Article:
In the 1940s, the most common way for a young man to see the world was to join the army. For young women, it was nursing. I mean this from a North American perspective. It’s strange to look at all the young tourists flooding Iceland, looking to find themselves in these economically uncertain times in a world advertised as always on the brink of war, and not think of my grandfather’s generation attempting to do the same thing. Both my and my grandfather’s generations were looking for the same thing: perspective, adventure, sex, excitement. My generation does this while hiding behind the self-righteous pursuit of culture and a desire to become worldly. My grandfather’s generation did this while hiding behind the self-righteous pursuit of being heroes, fighters, soldiers. At the individual level, we are all the same, while economics, politics, friends and enemies change—as do reasons.
My grandfather arrived in Iceland in July of 1940, with the 1st Battalion of The Cameron Highlanders Of Ottawa. He was part of the Canadian “Z” Force. He was to help with training and keep troops on the base disciplined in case of an attack by German forces. Iceland was considered a very strategic location in the North Atlantic, being roughly midway between North America and Europe.
Soldiers were well-dressed and listened to jazz music, attracting the attention of young women in Iceland (probably men, too, but that wasn’t written about in those times). It was exciting to see new people and the response wasn’t much different from the behaviour and sights we see on Laugavegur every weekend nowadays: palpable lust and intrigue alongside revulsion and fear. Though, I don’t think it was as on display or accessible. There was a lot more sneaking around back then.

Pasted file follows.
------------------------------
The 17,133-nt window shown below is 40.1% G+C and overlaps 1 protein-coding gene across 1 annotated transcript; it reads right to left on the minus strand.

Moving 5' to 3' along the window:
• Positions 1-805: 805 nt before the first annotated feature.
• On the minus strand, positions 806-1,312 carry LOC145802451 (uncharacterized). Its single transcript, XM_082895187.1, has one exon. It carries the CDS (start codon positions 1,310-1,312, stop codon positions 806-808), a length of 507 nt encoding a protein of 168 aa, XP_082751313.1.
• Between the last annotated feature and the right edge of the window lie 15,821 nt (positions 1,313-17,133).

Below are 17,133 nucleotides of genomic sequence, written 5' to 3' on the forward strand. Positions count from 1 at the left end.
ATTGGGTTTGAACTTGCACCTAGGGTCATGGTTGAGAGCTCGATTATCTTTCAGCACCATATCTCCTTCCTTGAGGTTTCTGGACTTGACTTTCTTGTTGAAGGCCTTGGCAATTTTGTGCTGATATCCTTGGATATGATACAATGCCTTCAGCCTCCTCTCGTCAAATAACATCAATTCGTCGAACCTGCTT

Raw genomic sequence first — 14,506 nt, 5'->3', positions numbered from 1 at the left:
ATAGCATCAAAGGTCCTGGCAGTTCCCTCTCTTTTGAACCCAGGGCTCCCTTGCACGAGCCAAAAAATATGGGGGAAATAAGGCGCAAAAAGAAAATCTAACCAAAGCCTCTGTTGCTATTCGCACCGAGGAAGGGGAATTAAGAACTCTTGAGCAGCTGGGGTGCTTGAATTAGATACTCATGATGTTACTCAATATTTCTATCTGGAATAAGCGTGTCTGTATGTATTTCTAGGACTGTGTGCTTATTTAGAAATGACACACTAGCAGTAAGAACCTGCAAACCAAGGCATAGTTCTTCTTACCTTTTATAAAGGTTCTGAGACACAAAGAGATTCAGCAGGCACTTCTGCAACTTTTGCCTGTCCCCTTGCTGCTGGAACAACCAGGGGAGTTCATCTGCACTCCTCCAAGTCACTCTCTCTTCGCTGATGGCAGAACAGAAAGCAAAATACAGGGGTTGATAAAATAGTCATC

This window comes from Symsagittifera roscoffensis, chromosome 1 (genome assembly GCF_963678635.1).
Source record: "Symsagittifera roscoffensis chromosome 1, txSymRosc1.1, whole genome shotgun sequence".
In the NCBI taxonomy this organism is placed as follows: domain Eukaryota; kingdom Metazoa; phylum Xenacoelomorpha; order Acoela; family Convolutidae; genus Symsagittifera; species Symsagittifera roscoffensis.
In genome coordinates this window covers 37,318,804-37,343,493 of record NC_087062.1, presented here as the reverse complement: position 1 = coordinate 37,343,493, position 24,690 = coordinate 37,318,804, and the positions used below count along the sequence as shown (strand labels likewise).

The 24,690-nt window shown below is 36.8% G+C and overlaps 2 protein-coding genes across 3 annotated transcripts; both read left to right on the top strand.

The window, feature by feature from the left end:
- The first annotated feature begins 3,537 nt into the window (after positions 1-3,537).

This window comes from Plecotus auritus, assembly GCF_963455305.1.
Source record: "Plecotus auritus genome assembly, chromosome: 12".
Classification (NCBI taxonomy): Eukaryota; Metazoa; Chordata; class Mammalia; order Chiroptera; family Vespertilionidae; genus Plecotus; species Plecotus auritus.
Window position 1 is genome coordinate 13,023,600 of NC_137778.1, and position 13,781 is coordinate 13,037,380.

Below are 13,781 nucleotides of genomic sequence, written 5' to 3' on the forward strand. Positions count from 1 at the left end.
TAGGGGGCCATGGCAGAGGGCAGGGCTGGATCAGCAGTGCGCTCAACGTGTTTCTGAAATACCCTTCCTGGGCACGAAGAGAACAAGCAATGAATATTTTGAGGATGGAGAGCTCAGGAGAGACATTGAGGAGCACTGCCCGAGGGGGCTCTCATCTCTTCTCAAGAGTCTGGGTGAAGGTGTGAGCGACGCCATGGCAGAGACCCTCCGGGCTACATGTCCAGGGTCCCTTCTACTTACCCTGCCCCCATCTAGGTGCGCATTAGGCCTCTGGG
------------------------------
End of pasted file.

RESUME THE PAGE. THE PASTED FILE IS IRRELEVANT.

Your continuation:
Historically that time is called “The Situation” and women who got involved with foreign soldiers were disgustingly—though, sadly, not unexpectedly—ostracized. I wonder if I’m related to anyone here in Iceland? My grandfather was one of those strange, uncommon humans who enjoyed drinking and sex.
My grandfather’s time in Iceland ended in April 1941, when he was moved to England and Scotland, eventually joining the Allied Forces in Normandy in June 1944. He served in the Canadian military a few more years after the war, living in military bases around Europe, but he never returned to Iceland, though he never forgot it. It was the first place he’d ever been outside of Canada. Iceland was, like it is for many North Americans today, an interesting anecdote, a cool story, something exotic, a string of memories consisting of long nights. He would never have considered himself part of an invasion, but historically and factually that’s exactly what he participated in.
My girlfriend’s aunt met her husband Marty, an American soldier, at the base in Keflavík. For her, it was love, but she also got to live all around the world—something not easily achieved, for a young Icelandic woman in the 1950s. Before she met Marty, she worked as a stewardess, hosting and entertaining the likes of Frank Sinatra and Bob Hope (Bob called her his “little Eskimo”). She had tasted freedom, but the logistics of really leaving Iceland were not very likely. Now she lives part-time in Iceland and part-time in Florida. Similar to my grandfather, she lived on military bases throughout Europe.
It looks today like the American Navy is planning to return to the former NATO base in Keflavík. This invasion seems like archaic imperialism to some of us. We prefer imperialism to be cultural. If people are going to invade, they should be doing it in civilian clothing, with a camera in one hand and a to-go cup in the other. I agree that this is probably better (although the economic benefits of the NATO base are for a different article).
My grandfather is dead. The first place I have lived outside of Canada is Iceland. I wonder if he felt the same sense of belonging here that I do. Did the salty air excite him? Did the sulfurous water smooth his skin? Did the landscape become part of his psychology? Maybe, maybe not. I’m not even sure what it means for a landscape to join with your psychology. That’s just something people say when they come here. My grandfather and I might not have agreed on anything about Iceland, but we both would have agreed that we didn’t feel like invaders.